Equities Gain on Cooling Inflation
Equities Gain on Cooling Inflation
Equity markets soared last week amidst a better-than-expected inflation reading. Global equities (represented by the MSCI All Country World Index) were up 6.59%, and domestic stocks (represented by the S&P 500 Index) were up 5.93%. This weekly performance was the best since June for the S&P 500 and the best since March for the tech-heavy Nasdaq, up 8.11% for the week.
The strong gain mainly occurred on Thursday following the Bureau of Labor Statistics release of the US Consumer Price Index (CPI). US Core CPI (excluding food and energy) rose 0.3% for the month of October and 6.3% on an annual basis, both below consensus expectations of 0.5% and 6.5% respectively. Core goods inflation slowed with apparel, household furnishings, and auto prices decelerating. Housing costs remained high which kept services inflation higher, but rent and owners’ equivalent rent did decelerate month-over-month. Other bright spots within services showing cooling inflation include drops in car rentals, airfare, and vehicle maintenance and repair. The report gave hope that inflation has now peaked and may change the pace of the Fed’s future interest rate increases.
As investors assessed the inflation report, bond prices rose as the probability the US Fed would scale back rate hikes increased. As bond prices and yields move inversely, the yield of the 10-year US Treasury bond fell to a low of around 3.82% on Thursday. For reference, the yield ended the previous week at around 4.16%.
With quarterly earnings season coming to a close as around 91% of S&P 500 companies have reported, analysts have dialed back Q4 expectations after many companies provided negative earnings guidance. According to FactSet, analysts’ expectation for Q4 earnings on average for S&P 500 companies is a decline of 1.0% compared to their earlier forecasts from September of a 3.9% growth rate.
The week ahead is slated to provide plenty of insight into the retail sector as US retail sales are scheduled to be released Wednesday, and retail names such as Walmart, Home Depot, and Target are on the calendar to report Q3 earnings.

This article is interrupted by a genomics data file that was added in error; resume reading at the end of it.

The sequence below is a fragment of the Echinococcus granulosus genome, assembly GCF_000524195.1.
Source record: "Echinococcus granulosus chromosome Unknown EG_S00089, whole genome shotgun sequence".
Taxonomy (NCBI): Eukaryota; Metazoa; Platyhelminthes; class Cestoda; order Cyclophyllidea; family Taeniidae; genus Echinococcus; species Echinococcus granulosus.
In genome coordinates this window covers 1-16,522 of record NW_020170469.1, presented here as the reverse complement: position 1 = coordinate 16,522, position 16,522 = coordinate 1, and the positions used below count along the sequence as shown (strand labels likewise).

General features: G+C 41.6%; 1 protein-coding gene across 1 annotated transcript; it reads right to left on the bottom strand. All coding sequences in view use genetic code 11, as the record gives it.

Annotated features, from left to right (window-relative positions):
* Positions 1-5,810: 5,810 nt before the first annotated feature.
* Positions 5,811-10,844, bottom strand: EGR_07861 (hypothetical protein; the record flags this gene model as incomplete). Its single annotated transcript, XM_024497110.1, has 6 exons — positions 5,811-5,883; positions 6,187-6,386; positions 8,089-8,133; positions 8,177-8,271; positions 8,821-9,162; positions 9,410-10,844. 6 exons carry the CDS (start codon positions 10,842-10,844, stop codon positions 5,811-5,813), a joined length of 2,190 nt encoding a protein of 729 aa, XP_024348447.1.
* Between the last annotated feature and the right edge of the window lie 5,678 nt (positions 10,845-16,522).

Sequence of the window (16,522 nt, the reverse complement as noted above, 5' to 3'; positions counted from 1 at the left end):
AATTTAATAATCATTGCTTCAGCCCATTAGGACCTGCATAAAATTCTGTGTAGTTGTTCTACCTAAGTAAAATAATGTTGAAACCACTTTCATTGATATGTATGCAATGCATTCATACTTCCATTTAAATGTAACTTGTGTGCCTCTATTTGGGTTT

I’d like to leave you with the final line we’ve used since we started these commentaries back at the very height of market volatility in March 2020. Always remember that we create financial/investment plans not for the easy times, but to prepare for the tough ones.
S&P 500: The Standard & Poor’s 500 Composite Stock Price Index is a capitalization-weighted index of 500 stocks intended to be a representative sample of leading companies in leading industries within the U.S. economy. Stocks in the Index are chosen for market size, liquidity, and industry group representation.
Russell 2000: The Russell 2000® Index is a capitalization-weighted index designed to measure the performance of the 2,000 smallest publicly traded U.S. companies based on in market capitalization. The Index is a subset of the larger Russell 3000® Index.
MSCI All Country World Index: The MSCI ACWI captures large and mid-cap representation across 23 Developed Markets (DM) and 24 Emerging Markets
(EM) countries. With 2,937 constituents, the index covers approximately 85% of the global investable equity opportunity set.
GDP: Gross domestic product (GDP) is the total monetary or market value of all the finished goods and services produced within a country’s borders in a specific time period.
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